The most recent round of layoffs at Temple University last week has raised an outcry from faculty and staff members, bitter not just over the consequences of a lagging economy but over the "cruel" way in which the layoffs were handled.
On Wednesday morning
, members of the American Federation of State, County, and Municipal Employees, AFSCME, the union that the represents much of the university's staff, protested outside of the home of University President Ann Weaver Hart because, they say, Temple did not give enough notice to the 18 employees who were fired last week.
"They were treated cruelly," Arthur Hochner, president of the Temple Association of University Professionals, TAUP, told The Philadelphia Inquirer. According to Hochner, some of the laid-off employees had worked at Temple for decades.
Although angry about the layoffs as a whole, the protesters were primarily reacting to eyewitness reports that the laid-off employees were escorted off campus by security and that the locks on their doors were changed immediately after the dismissals.
According to the university, all of the layoffs -- primarily administrative assistants -- were done to deal with financial constraints imposed by the economy.
Temple spokesman Ray Betzner said that security was not used to escort the former employees out of buildings and that because the union had been notified of the impending staff cuts before Memorial Day, the university had met its responsibility for early notification. The employees were paid through June 1.
"Layoffs are never easy, and a lot of care was taken to be as humane as possible," Betzner told The Chronicle of Higher Education
. "Any layoffs were done in compliance with union rules, including those rules on notice and severance packages."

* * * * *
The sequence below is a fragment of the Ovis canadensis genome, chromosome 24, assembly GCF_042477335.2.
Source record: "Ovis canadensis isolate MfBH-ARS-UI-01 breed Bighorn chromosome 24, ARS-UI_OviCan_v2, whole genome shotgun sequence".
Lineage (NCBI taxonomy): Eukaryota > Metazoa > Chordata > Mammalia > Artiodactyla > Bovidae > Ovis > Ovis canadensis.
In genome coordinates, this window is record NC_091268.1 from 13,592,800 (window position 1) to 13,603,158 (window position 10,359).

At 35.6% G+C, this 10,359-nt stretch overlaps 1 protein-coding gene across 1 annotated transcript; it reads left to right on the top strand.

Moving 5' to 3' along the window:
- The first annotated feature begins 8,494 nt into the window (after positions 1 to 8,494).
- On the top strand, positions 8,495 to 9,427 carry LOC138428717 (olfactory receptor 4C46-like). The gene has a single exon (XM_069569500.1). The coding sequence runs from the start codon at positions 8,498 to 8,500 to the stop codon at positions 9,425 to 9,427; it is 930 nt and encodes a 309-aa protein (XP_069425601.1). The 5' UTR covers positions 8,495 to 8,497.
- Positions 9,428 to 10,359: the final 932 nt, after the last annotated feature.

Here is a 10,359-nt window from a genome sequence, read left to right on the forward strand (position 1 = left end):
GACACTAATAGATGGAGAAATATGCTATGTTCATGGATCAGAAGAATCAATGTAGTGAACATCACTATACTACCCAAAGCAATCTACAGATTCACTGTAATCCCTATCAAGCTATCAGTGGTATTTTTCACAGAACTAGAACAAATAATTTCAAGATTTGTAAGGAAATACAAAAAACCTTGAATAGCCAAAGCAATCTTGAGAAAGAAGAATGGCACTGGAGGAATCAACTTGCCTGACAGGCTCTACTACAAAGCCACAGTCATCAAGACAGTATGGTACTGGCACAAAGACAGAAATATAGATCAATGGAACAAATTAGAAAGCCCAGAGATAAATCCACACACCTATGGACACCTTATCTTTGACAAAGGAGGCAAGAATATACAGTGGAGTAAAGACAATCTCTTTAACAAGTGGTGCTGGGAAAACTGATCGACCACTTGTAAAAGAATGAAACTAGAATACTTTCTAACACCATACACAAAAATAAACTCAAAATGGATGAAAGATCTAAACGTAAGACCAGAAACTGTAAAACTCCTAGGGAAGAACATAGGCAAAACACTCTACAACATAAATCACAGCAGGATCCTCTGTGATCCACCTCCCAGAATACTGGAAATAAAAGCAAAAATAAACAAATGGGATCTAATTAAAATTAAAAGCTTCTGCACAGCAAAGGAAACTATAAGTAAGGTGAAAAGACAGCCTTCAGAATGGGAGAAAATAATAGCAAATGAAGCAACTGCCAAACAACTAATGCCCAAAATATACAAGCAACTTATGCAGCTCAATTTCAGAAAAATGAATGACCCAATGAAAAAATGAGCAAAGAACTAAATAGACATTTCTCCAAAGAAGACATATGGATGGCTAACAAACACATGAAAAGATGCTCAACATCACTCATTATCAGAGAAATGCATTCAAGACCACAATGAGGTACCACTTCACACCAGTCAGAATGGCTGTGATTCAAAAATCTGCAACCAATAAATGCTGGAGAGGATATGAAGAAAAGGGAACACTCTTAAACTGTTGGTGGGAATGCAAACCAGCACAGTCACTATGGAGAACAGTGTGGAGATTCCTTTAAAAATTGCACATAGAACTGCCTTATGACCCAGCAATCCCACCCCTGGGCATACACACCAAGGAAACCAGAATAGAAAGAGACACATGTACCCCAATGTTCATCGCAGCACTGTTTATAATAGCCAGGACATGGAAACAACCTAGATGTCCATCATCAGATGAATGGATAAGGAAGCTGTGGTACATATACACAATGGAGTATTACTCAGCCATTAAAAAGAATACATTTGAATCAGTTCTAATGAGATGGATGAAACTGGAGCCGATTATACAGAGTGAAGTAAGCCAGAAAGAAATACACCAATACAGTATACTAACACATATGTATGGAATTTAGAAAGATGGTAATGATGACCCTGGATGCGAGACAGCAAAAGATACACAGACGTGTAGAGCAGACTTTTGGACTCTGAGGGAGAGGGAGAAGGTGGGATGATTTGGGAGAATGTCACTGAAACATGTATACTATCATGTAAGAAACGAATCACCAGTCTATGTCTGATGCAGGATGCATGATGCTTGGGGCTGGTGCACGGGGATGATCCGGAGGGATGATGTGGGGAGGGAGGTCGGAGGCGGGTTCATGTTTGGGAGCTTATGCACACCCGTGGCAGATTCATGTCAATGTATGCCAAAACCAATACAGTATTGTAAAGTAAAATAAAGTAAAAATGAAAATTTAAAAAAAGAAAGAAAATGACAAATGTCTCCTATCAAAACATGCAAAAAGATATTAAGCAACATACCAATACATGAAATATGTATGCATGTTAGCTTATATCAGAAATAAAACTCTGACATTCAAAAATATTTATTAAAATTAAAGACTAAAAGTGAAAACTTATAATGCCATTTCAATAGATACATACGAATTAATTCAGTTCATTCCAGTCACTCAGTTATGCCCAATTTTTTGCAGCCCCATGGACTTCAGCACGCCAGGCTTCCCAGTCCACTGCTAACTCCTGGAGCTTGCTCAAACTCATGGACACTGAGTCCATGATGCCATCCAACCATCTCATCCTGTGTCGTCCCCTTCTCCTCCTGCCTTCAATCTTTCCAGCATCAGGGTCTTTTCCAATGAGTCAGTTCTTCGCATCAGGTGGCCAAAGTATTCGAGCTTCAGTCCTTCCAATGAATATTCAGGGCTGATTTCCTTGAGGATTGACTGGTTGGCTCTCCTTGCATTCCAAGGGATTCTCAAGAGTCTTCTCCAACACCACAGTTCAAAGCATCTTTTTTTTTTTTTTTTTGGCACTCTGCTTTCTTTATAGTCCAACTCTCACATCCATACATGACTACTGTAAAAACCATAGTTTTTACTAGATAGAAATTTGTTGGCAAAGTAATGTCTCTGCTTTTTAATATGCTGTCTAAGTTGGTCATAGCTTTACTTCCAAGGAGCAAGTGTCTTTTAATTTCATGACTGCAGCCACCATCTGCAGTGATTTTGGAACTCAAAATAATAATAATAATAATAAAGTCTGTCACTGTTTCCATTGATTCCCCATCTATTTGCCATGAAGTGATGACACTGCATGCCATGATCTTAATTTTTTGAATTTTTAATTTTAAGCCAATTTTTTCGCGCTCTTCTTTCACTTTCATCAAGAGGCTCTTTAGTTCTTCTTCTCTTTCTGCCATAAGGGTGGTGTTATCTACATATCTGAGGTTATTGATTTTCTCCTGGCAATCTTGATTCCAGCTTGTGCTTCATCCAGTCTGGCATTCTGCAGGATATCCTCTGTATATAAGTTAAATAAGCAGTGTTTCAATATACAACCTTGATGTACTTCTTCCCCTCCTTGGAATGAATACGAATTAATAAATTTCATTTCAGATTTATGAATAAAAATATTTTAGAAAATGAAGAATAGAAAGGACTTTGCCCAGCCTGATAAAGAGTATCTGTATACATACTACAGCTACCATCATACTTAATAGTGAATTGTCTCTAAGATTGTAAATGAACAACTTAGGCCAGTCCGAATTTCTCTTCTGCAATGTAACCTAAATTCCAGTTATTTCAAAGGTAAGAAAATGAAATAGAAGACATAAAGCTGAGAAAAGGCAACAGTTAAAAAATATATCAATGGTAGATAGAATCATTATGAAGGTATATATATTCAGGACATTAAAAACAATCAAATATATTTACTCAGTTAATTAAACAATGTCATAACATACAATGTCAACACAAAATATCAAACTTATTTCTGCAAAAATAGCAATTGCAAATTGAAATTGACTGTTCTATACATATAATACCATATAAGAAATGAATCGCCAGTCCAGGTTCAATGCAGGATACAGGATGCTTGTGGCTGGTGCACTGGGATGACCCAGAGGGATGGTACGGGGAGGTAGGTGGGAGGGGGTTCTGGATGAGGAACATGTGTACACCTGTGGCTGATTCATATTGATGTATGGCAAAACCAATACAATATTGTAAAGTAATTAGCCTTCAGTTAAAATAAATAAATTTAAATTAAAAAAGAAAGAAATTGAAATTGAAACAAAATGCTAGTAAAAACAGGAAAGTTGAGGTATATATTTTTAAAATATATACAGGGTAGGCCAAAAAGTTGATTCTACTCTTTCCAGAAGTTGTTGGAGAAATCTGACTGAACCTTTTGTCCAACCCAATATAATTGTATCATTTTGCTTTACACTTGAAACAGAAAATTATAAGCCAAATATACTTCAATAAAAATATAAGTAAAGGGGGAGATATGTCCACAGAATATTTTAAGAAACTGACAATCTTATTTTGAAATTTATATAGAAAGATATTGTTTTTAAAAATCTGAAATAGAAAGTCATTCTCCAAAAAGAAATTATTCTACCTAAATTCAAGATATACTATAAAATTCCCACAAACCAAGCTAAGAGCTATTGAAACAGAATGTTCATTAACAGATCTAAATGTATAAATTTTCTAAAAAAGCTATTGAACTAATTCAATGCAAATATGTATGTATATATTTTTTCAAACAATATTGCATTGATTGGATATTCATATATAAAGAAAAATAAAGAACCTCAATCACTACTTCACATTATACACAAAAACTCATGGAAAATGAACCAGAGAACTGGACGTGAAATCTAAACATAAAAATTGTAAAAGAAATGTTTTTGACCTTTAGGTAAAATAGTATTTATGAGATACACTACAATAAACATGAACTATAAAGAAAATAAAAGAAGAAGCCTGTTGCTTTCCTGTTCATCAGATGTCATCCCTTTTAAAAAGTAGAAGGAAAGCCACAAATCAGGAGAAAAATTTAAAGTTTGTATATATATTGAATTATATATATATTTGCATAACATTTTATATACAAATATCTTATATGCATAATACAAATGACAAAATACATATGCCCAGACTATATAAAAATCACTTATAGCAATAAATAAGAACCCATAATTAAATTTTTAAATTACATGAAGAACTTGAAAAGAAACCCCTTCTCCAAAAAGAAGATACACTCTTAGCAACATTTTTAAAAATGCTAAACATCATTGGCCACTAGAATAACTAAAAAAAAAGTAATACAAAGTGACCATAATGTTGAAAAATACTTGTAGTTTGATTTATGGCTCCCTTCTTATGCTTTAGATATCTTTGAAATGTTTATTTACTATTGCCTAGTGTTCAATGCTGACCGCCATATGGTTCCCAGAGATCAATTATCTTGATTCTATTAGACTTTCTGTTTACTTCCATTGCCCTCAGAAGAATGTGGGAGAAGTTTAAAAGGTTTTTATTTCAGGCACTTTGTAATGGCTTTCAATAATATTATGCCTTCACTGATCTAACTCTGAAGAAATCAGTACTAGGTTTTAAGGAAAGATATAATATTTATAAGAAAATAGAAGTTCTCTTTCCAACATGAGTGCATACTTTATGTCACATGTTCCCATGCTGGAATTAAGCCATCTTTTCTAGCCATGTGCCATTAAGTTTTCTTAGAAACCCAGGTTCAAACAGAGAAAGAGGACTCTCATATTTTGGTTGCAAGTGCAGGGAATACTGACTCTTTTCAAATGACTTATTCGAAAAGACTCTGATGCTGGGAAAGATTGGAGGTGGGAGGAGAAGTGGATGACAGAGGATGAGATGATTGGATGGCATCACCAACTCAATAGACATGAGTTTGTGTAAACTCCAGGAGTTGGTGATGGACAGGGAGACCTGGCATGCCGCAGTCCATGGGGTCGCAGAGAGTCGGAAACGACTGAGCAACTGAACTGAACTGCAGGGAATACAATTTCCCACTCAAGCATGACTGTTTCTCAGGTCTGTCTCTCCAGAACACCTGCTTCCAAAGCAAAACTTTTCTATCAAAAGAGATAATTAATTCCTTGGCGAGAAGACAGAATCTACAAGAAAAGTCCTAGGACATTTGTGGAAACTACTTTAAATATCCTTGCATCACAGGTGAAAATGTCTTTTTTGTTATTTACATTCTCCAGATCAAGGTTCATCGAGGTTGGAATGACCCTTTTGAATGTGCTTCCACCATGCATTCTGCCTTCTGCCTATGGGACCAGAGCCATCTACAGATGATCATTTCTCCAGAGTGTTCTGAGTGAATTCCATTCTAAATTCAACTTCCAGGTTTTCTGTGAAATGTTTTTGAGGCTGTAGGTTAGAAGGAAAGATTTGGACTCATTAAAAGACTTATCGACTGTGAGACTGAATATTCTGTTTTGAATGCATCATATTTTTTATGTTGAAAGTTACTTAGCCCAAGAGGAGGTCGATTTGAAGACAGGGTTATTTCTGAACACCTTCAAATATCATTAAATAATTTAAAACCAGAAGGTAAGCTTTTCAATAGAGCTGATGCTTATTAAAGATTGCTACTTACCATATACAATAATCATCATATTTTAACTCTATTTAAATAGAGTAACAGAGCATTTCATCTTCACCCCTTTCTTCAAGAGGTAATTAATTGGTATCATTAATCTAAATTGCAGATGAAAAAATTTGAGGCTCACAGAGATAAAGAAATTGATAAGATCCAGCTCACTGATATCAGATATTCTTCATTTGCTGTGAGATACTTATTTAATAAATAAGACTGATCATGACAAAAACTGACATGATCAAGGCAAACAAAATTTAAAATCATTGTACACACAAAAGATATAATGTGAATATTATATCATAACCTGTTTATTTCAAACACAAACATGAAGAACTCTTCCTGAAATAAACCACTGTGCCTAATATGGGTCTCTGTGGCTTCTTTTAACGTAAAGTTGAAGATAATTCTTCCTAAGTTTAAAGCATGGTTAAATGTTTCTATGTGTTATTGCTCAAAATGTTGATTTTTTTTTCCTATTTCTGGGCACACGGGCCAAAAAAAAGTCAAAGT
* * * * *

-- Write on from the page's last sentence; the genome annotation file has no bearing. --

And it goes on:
The Chronicle of Higher Education reports that the university announced the cuts on Monday, May 18, giving employees until 1 p.m. the next day to schedule interviews for positions in the reorganized administration; until Wednesday, May 20 to submit their applications; and until Thursday, May 21 to submit letters of recommendation.
The final hiring and firing decisions were made on May 27. Nine employee were hired into vacant jobs. One dismissal is pending.
"To brutalize workers in this way shows how little Temple's administration cares about due process and common decency," Temple AFSCME and TAUP wrote in a press release
. "To do so without any consultation with the staff or faculty who actually run departments (not to mention doing all the teaching and research) shows the contempt Temple's administration holds for the people most central to the core missions of the university the administration presumes to run."
Specifically at issue is one clause from Temple's contract with AFSCME that stipulates, "In the event Temple finds it necessary to make major changes...Temple agrees to meet and discuss the changes with the union in advance of the initiation of such changes."
Colleges and universities around the country are cutting staff, benefits and budgets to make up for sinking endowments and the decreased ability of students to pay tuition.